|Well, there's egg and bacon; |
rice and beans; rice bacon and beans;
beans bacon egg and beans;
beans rice beans beans bacon and beans;
beans egg beans beans bacon beans rice and beans
Well, first, we'll examine the nutritional qualities of beans; then, we'll examine how to prepare and consume it properly for unlocking its nutritive potential. After that, we'll cook brazilian beans. Go on then:
- Plenty of folate: As Chris Marterjohn points out, the greater your ingestion of muscle meat and eggs (high sources of methionine), the higher your needs for homocysteine-neutralizing nutrients (vitamins B6, B12, folate, betaine, and choline) and for the amino acid glycine. Folate is the most important of those nutrients for it, because "betaine and folate can generate glycine in addition to neutralizing homocysteine, although the effect of betaine is restricted primarily to certain tissues such as the liver and kidney". And, what are the main sources of folate, gram per gram? Liver and legumes. 100g of cooked black beans provides 140mcg of folate, the same that 138g of broccoli and 160g of collard greens (two of the greatest vegetable sources). One cup of orange juice, the major food contributor of folate to the US diet, has 80 mcg. I highly recommend that you read the excellent Chris' article about this.
- Good source of minerals: beans provide very nice quantities of magnesium (170% DV/kg), iron (120% DV/kg), manganese (220% DV/kg), zinc (70% DV/kg), copper (100% DV/kg), phosphorus (140% DV/kg) and potassium (100% DV/kg). However, beans contain phytates and tannins, that reduce the absorption of minerals, and need be soaked before cooking to unlock its minerals. The bean soaking water must be discarded too.
- Other benefits: slowly digested starches and low glycemic index (about 30), high in protein, high content of phytonutrients... I didn't address all the benefits in details, but I did try to give a good vision of why beans are a great food to include in one's alimentation.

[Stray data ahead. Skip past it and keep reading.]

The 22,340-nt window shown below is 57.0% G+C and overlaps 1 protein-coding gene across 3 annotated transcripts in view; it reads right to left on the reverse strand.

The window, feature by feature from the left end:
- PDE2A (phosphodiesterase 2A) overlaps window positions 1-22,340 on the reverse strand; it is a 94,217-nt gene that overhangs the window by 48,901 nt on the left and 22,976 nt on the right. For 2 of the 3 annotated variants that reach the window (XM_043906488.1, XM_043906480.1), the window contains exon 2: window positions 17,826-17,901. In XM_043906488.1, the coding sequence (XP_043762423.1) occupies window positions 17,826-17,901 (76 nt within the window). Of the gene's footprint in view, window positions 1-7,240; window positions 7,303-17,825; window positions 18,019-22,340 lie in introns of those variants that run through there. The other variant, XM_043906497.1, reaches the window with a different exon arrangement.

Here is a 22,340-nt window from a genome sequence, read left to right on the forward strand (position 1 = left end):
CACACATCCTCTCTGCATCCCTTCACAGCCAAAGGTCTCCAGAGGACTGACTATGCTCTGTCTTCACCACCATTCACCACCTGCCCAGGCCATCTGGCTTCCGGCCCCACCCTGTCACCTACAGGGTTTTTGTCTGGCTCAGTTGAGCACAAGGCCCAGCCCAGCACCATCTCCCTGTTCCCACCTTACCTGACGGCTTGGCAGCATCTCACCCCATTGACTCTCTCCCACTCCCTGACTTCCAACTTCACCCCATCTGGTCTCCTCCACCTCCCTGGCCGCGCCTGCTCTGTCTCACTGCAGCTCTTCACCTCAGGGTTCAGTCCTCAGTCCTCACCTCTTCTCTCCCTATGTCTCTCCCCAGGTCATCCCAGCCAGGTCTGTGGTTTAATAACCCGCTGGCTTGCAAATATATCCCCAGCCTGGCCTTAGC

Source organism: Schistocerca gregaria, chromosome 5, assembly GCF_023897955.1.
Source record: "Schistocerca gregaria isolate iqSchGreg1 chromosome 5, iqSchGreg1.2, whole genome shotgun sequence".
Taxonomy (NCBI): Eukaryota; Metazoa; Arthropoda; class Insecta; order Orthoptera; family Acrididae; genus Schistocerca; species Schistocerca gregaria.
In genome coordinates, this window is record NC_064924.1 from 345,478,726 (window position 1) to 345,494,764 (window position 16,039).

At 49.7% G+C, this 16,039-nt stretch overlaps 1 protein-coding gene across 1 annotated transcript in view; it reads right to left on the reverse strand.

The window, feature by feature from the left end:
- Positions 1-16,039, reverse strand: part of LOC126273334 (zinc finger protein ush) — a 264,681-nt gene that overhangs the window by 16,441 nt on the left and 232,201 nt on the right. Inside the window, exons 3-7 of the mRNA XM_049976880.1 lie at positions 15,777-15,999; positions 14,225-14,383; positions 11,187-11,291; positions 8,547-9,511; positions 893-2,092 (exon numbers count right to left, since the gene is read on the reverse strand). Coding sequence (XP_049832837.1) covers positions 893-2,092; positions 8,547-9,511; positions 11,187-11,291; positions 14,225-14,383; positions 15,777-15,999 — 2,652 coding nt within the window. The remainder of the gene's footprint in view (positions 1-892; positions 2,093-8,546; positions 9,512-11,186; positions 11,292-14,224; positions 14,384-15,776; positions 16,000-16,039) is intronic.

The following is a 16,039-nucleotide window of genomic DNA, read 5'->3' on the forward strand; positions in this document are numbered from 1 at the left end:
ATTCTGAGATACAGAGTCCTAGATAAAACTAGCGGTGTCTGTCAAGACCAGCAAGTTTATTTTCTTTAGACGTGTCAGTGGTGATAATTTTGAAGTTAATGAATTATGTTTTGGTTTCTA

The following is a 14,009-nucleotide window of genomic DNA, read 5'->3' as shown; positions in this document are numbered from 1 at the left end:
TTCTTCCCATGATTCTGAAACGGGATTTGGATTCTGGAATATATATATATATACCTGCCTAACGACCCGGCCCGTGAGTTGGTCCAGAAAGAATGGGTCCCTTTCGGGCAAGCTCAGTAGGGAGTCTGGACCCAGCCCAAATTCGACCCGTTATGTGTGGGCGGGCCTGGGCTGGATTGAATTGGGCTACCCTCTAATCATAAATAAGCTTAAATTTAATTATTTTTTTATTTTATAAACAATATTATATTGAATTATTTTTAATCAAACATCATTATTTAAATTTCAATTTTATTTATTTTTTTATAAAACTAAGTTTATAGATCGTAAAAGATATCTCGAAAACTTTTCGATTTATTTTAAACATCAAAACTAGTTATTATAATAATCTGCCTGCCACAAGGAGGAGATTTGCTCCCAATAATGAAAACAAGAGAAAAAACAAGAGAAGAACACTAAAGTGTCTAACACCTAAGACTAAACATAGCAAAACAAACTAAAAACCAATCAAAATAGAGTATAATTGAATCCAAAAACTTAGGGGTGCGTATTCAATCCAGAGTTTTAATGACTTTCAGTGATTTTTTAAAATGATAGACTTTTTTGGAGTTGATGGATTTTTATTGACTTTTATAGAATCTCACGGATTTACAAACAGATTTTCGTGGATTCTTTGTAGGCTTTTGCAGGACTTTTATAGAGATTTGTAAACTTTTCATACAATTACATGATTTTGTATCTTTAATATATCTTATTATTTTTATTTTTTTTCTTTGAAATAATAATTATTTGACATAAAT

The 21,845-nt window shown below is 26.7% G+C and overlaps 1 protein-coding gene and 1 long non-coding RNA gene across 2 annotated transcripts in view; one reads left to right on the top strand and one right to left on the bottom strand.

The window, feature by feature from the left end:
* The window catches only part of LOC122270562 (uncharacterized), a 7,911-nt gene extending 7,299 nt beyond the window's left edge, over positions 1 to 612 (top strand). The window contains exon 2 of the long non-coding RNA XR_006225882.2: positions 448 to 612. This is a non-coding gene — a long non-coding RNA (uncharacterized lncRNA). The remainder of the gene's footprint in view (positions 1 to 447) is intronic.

Brazilian rice and beans are a meal with complementary foods, the strenghts covering the weaknesses of each other. Isn't it beautiful? Beans providing folate to address methionine from meat; rice providing aminoacids that make rice and beans a source of complete protein; vegetables increasing the absorption of minerals in meat and beans, because of their vitamin C content. Oh, the wisdom in the traditional food... :-)
Now, the recipe! This is a simple brazilian beans recipe, but some people include sausage and/or bacon and/or pork bits and/or tomato and/or bell pepper and/or whatever in the beans.
- 250g dry black beans or pinto beans
- 1 1/2L water
- 3 cloves garlic minced/crushed
- 1/2 onion chopped
- 1/2 or 1 tablespoon lard, coconut oil or butter
- 1 bay leaf (optional)
- things (sausage, bacon, pork bits, tomato, bell pepper...) (optional)
- salt to taste (1 teaspoon?)
- First, soak the beans overnight (about 12 hours), 2 cups of water for each cup of beans
- Drain the beans; throw away the soaking water
- In a pressure cooker, put the beans, the bay leaf and the things (optional). Add the water to cover by about 2 inches
- Cook the beans for 30 minutes, at 180ºC
- In another pan, heat the lard and fry the garlic and onion, until they turn a light golden brown
- Add the garlic and onion to the beans
- Verify if the beans are tender.
- If it is still too runny, you can let it boil without the top until the liquid thickens up a bit
- Discard the bay leaf and serve.
I eat this recipe about everyday in lunch. In Brazil, the beans are always eaten in companion of rice, it's sort of a romantic relationship. As a "carioca" (a person born at Rio de Janeiro), I prefer the black beans (despite the fact that pinto beans are named as "feijão carioca").
P.S.: I've never eaten canned beans, what is the flavor of it? Are they tasty?